Okay, so it only just dawned on me.
From the preface of Larry Hurtado's The Earliest Christian Artifacts: Manuscripts and Christian Origins (Eerdmans, 2006):
When I was asked about what I was working on during my year-long research leave, and I responded that I was writing a book on the wider historical importance of early Christian manuscripts, the result was usually a blank stare, and a request to illustrate specifically what things I had in mind.
A blank stare was my reaction to seeing the book. Generally, I can't stop myself going after Huratdo's work. In fact, his work on early Christology is playing a big part in my definition of orthodoxy. However, the importance of the physical manuscripts is extremely important for the project I have embarked on. For example, much of my argument on orthodoxy and heresy in early Egypt is going to rely on the physical distribution and features of physical manuscripts within real time. As there is a general silence of sources (something I have to agree with Bauer on) we need to head off somewhere else for our 'educated' conjecture.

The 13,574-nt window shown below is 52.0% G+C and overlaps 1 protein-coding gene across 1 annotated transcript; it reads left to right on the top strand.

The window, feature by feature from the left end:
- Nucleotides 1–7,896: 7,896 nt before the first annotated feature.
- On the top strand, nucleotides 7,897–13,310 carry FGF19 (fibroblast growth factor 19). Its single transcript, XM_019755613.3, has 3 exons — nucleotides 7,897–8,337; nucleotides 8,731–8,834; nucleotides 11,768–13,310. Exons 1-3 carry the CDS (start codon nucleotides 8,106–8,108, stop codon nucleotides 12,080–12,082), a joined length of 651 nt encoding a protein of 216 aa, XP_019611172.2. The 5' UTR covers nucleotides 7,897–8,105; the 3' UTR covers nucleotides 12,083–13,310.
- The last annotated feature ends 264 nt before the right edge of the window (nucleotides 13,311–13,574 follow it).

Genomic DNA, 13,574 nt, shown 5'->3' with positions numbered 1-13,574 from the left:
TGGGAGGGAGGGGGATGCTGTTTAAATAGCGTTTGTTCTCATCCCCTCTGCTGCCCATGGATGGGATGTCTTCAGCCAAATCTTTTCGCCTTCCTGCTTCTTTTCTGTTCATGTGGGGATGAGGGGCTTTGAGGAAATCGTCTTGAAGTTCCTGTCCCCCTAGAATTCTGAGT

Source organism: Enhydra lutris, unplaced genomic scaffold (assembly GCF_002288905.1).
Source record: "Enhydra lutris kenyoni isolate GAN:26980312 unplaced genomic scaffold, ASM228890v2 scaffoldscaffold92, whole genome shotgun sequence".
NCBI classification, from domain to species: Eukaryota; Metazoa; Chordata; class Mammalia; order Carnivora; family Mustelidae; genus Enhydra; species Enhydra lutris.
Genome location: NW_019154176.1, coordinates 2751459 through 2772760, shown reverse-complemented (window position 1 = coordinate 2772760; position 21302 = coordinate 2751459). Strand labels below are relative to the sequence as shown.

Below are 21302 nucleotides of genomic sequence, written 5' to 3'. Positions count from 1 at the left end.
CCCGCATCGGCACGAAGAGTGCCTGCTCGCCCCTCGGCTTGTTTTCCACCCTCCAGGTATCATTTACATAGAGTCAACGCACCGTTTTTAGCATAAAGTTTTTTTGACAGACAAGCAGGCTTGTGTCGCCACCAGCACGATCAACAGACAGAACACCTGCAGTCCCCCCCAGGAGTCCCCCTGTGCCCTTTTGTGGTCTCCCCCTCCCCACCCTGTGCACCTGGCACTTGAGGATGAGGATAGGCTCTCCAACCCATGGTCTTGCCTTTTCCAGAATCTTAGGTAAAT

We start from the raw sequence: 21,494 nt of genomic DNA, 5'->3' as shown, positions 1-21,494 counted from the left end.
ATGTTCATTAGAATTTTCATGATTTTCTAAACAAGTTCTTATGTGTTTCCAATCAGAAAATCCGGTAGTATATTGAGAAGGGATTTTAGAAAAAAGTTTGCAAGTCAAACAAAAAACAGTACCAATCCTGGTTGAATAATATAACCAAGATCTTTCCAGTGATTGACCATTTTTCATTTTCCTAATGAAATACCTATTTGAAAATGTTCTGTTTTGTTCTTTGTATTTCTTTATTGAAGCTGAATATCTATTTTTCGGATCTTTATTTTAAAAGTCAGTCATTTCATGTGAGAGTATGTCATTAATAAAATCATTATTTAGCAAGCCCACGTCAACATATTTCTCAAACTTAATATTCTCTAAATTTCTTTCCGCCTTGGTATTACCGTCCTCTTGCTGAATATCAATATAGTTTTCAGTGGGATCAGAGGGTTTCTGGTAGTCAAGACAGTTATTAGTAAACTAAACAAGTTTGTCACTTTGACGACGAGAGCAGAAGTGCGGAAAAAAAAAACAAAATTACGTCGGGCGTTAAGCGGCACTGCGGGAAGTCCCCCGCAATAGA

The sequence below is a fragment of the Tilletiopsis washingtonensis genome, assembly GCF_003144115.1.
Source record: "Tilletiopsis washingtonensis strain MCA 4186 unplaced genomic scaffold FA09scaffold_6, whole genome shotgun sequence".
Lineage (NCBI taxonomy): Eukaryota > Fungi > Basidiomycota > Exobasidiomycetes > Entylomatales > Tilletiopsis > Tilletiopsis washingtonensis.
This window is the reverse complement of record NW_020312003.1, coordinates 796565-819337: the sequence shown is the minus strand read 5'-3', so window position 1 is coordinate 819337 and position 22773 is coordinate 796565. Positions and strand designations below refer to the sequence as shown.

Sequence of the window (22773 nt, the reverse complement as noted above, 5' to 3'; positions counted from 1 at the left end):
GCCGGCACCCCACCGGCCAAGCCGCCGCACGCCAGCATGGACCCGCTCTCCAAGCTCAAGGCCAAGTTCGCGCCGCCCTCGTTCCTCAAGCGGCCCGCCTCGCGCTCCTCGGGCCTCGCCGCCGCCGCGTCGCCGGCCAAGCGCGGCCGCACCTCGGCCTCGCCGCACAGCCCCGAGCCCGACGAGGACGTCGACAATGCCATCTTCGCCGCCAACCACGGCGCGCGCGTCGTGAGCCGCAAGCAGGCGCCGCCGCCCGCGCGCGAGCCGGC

Anyway, it seems this book I first repulsed may very well play an important role!
Update: Michael F. Bird has an interesting article on "Textual Criticism and the Historical Jesus" in Journal for the Study of the Historical Jesus 6 (2008) 133–156. The abstract reads:
This study argues that historical Jesus research needs to pay greater attention to the fi eld of textual criticism and study of early Christian manuscripts. It is accordingly argued that the fi eld of textual criticism impacts historical Jesus studies in at least three ways: (1) the textual integrity of the New Testament and the possibility of historical Jesus research; (2) the significance of the agrapha ; and (3) text-critical contributions to historical issues in life of Jesus research.